knife. "Wolf--this!" He drove the knife to the hilt into the

"You go--my fadder come. T'ree Indian," holding up three fingers.
"All right! Good!" He sank back upon the ground exhausted.

"Come on then, Mandy, we shall have to hurry."

"No, you go. I'll wait."

"I won't have that. It will be dark soon and I can't leave you
here alone with--"

"Nonsense! This poor boy is faint with hunger and pain. I'll feed
him while you're gone. Get me afresh pail of water and I can do
for myself."

"Well," replied her husband dubiously, "I'll get you some wood

"Come, now," replied Mandy impatiently, "who taught you to cut
wood? I can get my own wood. The main thing is to get away and
get back. This boy needs shelter. How long have you been here?"
she inquired of the Indian.

The boy opened his eyes and swung his arm twice from east to west,
indicating the whole sweep of the sky.

"Two days?"

He nodded.

"You must be starving. Want to eat?"


"Hurry, then, Allan, with the water. By the time this lad has been
fed you will be back."

It was not long before Allan was back with the water.

"Now, then," he said to the Indian, "where's your camp?"

The Indian with his knife drew a line upon the ground. "River," he
said. Another line parallel, "Trail." Then, tracing a branching
line from the latter, turning sharply to the right, "Big Hill," he
indicated. "Down--down." Then, running the line a little farther,
"Here camp."

"I know the spot," cried Allan. "Well, I'm off. Are you quite
sure, Mandy, you don't mind?"

"Run off with you and get back soon. Go--good-by! Oh! Stop, you
foolish boy! Aren't you ashamed of yourself before--?"

Cameron laughed in happy derision.

"Ashamed? No, nor before his whole tribe." He swung himself on
his pony and was off down the trail at a gallop.

"You' man?" inquired the Indian lad.

"Yes," she said, "my man," pride ringing in her voice.

"Huh! Him Big Chief?"

"Oh, no! Yes." She corrected herself hastily. "Big Chief.
Ranch, you know--Big Horn Ranch."

"Huh!" He closed his eyes and sank back again upon the ground.

"You're faint with hunger, poor boy," said Mandy. She hastily cut
a large slice of bread, buttered it, laid upon it some bacon and
handed it to him.

"Here, take this in the meantime," she said. "I'll have your tea
in a jiffy."

The boy took the bread, and, faint though he was with hunger,
sternly repressing all sign of haste, he ate it with grave

In a few minutes more the tea was ready and Mandy brought him a

"Good!" he said, drinking it slowly.

"Another?" she smiled.

"Good!" he replied, drinking the second cup more rapidly.

"Now, we'll have some fish," cried Mandy cheerily, "and then you'll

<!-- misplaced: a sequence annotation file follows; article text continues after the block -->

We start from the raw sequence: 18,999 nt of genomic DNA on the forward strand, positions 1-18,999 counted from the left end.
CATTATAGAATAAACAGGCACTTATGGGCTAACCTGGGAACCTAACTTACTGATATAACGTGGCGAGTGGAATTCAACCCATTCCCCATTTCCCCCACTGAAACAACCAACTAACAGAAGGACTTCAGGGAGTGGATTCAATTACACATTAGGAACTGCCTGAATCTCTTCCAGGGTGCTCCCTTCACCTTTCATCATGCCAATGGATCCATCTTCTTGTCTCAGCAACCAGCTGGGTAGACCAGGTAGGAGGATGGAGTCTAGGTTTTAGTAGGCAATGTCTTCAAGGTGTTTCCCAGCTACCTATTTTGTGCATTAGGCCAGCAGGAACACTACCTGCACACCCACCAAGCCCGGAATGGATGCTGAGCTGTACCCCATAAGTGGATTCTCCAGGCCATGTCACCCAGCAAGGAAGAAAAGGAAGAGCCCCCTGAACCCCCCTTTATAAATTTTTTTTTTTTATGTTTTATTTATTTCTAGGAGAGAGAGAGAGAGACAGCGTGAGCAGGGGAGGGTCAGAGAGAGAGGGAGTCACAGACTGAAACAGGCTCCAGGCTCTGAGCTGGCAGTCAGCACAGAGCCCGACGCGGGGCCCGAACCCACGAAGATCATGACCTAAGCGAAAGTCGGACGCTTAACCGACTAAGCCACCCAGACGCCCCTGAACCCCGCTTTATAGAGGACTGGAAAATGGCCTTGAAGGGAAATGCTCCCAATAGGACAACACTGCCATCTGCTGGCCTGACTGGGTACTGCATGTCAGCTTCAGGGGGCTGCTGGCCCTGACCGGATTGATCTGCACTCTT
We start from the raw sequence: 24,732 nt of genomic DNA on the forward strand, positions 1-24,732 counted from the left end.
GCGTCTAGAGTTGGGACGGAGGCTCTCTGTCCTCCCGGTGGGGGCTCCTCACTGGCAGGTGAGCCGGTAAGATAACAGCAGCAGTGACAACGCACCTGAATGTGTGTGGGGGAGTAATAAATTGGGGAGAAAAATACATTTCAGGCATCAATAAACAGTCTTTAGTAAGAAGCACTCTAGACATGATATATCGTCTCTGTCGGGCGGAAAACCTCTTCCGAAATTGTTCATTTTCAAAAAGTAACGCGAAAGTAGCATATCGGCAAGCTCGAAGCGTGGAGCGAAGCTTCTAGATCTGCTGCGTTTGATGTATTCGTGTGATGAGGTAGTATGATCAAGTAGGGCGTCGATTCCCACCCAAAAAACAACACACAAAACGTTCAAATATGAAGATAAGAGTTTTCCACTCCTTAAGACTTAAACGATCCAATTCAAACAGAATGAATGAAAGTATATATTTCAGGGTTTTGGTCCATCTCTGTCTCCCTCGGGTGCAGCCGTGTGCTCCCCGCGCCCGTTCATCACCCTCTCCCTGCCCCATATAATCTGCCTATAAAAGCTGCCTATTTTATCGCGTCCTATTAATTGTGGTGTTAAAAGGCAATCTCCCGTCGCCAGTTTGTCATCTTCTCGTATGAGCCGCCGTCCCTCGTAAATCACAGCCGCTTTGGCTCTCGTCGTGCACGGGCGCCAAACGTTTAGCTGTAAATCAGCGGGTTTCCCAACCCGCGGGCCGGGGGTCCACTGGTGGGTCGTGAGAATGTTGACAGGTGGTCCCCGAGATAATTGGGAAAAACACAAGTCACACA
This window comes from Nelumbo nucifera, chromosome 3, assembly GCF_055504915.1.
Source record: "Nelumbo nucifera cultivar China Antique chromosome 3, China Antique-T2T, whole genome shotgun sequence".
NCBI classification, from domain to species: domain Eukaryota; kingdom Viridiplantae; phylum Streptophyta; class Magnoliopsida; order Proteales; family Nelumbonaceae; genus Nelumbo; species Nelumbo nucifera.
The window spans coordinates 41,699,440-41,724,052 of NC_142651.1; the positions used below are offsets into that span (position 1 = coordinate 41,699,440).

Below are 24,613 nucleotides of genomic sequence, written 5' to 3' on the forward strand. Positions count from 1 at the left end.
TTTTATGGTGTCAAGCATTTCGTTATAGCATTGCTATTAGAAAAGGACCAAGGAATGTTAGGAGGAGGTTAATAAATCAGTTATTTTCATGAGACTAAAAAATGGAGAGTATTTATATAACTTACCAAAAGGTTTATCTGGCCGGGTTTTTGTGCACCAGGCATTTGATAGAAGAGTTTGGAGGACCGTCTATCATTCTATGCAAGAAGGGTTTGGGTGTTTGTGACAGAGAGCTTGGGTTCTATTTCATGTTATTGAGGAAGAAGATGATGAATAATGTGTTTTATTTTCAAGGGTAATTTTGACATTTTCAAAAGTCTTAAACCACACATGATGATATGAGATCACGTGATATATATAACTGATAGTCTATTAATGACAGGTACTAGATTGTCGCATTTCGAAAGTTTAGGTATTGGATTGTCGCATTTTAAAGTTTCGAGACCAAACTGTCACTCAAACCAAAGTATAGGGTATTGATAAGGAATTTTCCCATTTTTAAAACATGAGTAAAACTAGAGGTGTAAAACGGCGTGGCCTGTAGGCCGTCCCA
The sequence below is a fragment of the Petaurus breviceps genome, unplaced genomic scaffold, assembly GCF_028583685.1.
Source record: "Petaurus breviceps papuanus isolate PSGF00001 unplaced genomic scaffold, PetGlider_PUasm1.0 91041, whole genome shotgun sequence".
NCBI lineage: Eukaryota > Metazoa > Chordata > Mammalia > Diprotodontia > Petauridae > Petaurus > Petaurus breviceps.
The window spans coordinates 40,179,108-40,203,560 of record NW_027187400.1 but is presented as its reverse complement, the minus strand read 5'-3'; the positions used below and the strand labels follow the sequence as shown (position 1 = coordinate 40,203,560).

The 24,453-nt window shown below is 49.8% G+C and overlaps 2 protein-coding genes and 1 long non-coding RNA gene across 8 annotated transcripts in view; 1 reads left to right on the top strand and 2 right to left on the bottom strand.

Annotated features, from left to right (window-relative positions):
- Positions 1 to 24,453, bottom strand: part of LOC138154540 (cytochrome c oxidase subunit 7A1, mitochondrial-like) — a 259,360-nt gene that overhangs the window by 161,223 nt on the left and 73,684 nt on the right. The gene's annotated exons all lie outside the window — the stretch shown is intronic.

be fit for your journey home."

In twenty minutes more she brought him a frying pan in which two
large beautiful trout lay, browned in butter. Mandy caught the
wolf-like look in his eyes as they fell upon the food. She cut
several thick slices of bread, laid them in the pan with the fish
and turned her back upon him. The Indian seized the bread, and,
noting that he was unobserved, tore it apart like a dog and ate
ravenously, the fish likewise, ripping the flesh off the bones and
devouring it like some wild beast.

"There, now," she said, when he had finished, "you've had enough to
keep you going. Indeed, you have had all that's good for you. We
don't want any fever, so that will do."

Her gestures, if not her words, he understood, and again as he
watched her there gleamed in his eyes that dumb animal look of

"Huh!" he grunted, slapping himself on the chest and arms. "Good!
Me strong! Me sleep." He lay back upon the ground and in half a
dozen breaths was dead asleep, leaving Mandy to her lonely watch in
the gathering gloom of the falling night.

The silence of the woods deepened into a stillness so profound that
a dead leaf, fluttering from its twig and rustling to the ground,
made her start in quick apprehension.

"What a fool I am!" she muttered angrily. She rose to pile wood
upon the fire. At her first movement the Indian was broad awake
and half on his knees with his knife gleaming in his hand. As his
eyes fell upon the girl at the fire, with a grunt, half of pain and
half of contempt, he sank back again upon the ground and was fast
asleep before the fire was mended, leaving Mandy once more to her
lonely watch.

"I wish he would come," she muttered, peering into the darkening
woods about her. A long and distant howl seemed to reply to her

It was answered by a series of short, sharp yelps nearer at hand.